Sun Storage Availability Suite: Procedure For Accessing Data On The Secondary System When The Primary Server Is Unavailable
Last updated on JUNE 05, 2017
Applies to:Sun Storage Availability Suite - Version 3.0 and later
Oracle Solaris on x86-64 (64-bit)
Oracle Solaris on SPARC (64-bit)
Sun Storage Availability Suite (AVS) incorporates two distinct modules :
- Remote Mirror (RM) also known as StoreEdge Network Data Replication (SNDR) or Remote Data Copy (RDC)
- Point-in-Time Copy (PitC) also known as Instant Image (II)
Remote Mirror (RM) is used to replicate disks, disk slices and logical volumes across a network to a remote server. Point-in-Time Copy (PitC) is used to snapshot/copy disks, disk slices and logical volumes locally.
This document will cover a disaster recovery test from primary to secondary server. In a disaster where a primary non-cluster server has failed, a system administrator can move the primary production services to the secondary server to which the application data/volumes had been replicated.
To simulate this situation and to prove that, if the primary crashed and could not be recovered, an administrator can reconfigure with the secondary to gain access to the replicated data with the following procedure.
The recommended procedure for accessing data on the secondary system is to put the associated AVS volume sets into "logging" mode before mounting the secondary volumes. This is to ensure that replication is stopped and no further updates (accidental) are sent from the primary to the secondary volume. If the secondary volume is mounted and replication continues from the primary to the secondary, then this risks corruption of the data in the secondary volume. When the secondary volume is mounted there should be no further replication from the primary to the secondary.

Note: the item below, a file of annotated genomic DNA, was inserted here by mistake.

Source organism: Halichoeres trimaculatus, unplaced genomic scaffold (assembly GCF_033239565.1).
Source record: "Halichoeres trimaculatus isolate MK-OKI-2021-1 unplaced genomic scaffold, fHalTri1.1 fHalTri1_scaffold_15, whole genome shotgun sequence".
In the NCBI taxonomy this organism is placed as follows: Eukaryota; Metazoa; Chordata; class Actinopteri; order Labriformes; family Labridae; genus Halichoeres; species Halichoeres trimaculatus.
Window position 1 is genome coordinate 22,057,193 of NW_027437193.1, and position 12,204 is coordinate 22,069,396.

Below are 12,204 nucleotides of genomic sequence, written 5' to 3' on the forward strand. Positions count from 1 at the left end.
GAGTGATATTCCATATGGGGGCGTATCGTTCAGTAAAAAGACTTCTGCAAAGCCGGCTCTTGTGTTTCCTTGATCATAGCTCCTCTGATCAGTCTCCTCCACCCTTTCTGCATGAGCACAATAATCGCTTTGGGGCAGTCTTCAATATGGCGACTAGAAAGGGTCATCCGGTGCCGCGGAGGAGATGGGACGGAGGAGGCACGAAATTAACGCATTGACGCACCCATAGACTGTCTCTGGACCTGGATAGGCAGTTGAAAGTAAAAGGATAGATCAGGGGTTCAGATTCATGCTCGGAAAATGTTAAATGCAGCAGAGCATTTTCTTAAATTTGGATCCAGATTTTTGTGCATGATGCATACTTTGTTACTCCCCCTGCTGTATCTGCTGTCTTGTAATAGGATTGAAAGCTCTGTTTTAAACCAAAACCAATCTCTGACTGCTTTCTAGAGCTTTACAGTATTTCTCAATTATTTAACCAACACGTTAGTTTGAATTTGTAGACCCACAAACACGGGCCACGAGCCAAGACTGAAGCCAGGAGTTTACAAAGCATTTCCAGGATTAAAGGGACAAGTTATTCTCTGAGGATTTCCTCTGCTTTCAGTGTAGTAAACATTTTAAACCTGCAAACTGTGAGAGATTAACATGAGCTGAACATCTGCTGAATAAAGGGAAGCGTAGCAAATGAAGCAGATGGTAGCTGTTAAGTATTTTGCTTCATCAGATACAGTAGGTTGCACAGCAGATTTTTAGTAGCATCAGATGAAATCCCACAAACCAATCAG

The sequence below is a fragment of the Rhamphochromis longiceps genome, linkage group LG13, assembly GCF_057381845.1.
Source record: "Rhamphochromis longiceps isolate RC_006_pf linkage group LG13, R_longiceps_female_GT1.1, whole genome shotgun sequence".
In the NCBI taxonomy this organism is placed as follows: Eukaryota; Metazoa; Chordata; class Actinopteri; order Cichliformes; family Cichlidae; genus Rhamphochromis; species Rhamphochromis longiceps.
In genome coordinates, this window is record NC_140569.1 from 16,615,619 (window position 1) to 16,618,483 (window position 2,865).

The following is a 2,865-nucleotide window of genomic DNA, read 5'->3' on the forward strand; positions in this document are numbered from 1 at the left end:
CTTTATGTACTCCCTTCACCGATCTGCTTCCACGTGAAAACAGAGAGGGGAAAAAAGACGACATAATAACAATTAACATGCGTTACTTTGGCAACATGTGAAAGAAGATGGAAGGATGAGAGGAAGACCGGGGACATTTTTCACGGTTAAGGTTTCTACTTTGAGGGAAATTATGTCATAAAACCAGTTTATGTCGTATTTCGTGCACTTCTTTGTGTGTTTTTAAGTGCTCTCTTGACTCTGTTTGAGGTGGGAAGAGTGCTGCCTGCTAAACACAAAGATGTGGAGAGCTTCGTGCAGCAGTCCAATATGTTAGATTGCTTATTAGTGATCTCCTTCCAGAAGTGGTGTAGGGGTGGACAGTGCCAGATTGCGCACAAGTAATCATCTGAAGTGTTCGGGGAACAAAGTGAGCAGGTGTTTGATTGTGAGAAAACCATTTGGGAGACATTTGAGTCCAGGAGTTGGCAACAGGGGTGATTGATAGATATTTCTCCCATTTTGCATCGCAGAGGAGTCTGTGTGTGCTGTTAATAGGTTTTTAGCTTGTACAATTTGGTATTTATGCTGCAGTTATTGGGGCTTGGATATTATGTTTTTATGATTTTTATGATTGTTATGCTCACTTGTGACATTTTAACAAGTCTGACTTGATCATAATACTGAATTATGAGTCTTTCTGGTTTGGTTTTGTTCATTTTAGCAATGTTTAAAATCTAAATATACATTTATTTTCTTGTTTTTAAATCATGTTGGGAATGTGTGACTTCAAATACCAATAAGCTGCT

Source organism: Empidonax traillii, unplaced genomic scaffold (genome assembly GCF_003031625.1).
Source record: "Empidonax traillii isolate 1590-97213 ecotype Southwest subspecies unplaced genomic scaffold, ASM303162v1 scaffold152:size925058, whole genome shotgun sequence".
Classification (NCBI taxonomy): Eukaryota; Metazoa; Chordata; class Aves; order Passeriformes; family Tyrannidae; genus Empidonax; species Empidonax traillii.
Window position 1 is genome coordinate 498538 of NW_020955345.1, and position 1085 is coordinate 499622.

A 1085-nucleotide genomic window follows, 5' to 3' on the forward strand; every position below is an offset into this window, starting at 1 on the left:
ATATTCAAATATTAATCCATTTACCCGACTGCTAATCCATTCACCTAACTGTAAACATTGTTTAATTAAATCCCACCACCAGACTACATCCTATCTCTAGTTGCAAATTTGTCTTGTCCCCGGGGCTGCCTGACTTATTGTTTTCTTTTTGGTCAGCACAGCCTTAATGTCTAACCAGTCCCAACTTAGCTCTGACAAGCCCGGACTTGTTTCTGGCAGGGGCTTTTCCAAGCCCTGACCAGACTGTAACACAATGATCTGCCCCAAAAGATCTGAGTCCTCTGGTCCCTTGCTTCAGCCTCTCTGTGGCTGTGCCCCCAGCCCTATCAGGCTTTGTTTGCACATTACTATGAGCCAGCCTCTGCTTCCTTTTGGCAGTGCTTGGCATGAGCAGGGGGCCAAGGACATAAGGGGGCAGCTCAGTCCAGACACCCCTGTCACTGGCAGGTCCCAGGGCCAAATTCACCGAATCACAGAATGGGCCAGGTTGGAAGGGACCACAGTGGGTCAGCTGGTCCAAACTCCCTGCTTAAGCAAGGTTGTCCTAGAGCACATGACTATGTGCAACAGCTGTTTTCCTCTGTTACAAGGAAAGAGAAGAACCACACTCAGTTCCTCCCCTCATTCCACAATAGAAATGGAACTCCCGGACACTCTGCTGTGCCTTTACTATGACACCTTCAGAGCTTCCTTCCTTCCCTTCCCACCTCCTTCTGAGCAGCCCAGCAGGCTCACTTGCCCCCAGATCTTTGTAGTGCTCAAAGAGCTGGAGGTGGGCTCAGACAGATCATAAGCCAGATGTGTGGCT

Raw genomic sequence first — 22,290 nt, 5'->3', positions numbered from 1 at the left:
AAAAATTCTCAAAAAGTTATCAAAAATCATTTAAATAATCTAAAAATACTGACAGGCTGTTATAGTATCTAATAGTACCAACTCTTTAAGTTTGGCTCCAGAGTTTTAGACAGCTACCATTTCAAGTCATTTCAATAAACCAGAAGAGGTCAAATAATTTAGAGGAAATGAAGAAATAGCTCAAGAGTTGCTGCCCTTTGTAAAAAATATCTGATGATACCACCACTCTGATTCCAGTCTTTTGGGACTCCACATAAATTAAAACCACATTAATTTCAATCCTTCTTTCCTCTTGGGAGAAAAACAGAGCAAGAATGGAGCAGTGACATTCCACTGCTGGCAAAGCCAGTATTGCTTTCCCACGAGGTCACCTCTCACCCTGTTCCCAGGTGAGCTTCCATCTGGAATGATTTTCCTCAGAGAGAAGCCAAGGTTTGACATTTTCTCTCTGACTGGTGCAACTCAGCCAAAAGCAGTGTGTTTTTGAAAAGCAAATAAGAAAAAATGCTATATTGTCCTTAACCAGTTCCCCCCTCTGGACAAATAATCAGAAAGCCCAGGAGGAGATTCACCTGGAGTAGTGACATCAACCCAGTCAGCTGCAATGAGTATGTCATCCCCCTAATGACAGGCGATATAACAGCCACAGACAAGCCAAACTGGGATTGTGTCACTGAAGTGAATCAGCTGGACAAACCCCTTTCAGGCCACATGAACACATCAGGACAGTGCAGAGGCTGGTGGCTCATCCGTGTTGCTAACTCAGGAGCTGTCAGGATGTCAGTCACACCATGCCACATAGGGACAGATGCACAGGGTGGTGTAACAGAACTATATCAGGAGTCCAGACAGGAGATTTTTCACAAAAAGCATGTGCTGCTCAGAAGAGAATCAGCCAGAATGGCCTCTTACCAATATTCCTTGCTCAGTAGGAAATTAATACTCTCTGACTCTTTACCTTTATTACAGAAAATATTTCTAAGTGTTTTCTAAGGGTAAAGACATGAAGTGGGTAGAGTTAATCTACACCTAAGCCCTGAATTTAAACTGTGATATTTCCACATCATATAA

In a controlled situation it should be possible to guarantee the consistency of the filesystem on the secondary volume. Before shutting down the primary server stop all I/O and unmount all the file systems on the primary volumes, and then put all the volume sets into "logging" mode using the sndradm command.
The file system unmount ensures that all data is flushed from the system onto the disk, and putting the sets into "logging" mode destages this data and halts further replication beyond this consistent state. It should then be possible to mount the secondary volumes on the secondary host without the need for fsck. In a real-life situation when the primary server becomes unavailable, sometimes fsck of the secondary volumes will be required. This is because, at the time of the incident, the data replicated to the secondary volume may not be in a completely consistent state, as most likely the file system on the primary volume will be mounted with I/O ongoing. Fundamentally this is an issue with the UFS file system, which does not always guarantee a consistent state on disk for a file system. It is the same reason that sometimes UFS filesystems will need to be fsck'ed on a system during the reboot following a crash.
This procedure is not intended for use where one or more of the servers involved is running cluster sortware. In cluster configurations the design normally includes failover/switchover procedures between servers or datacenters.
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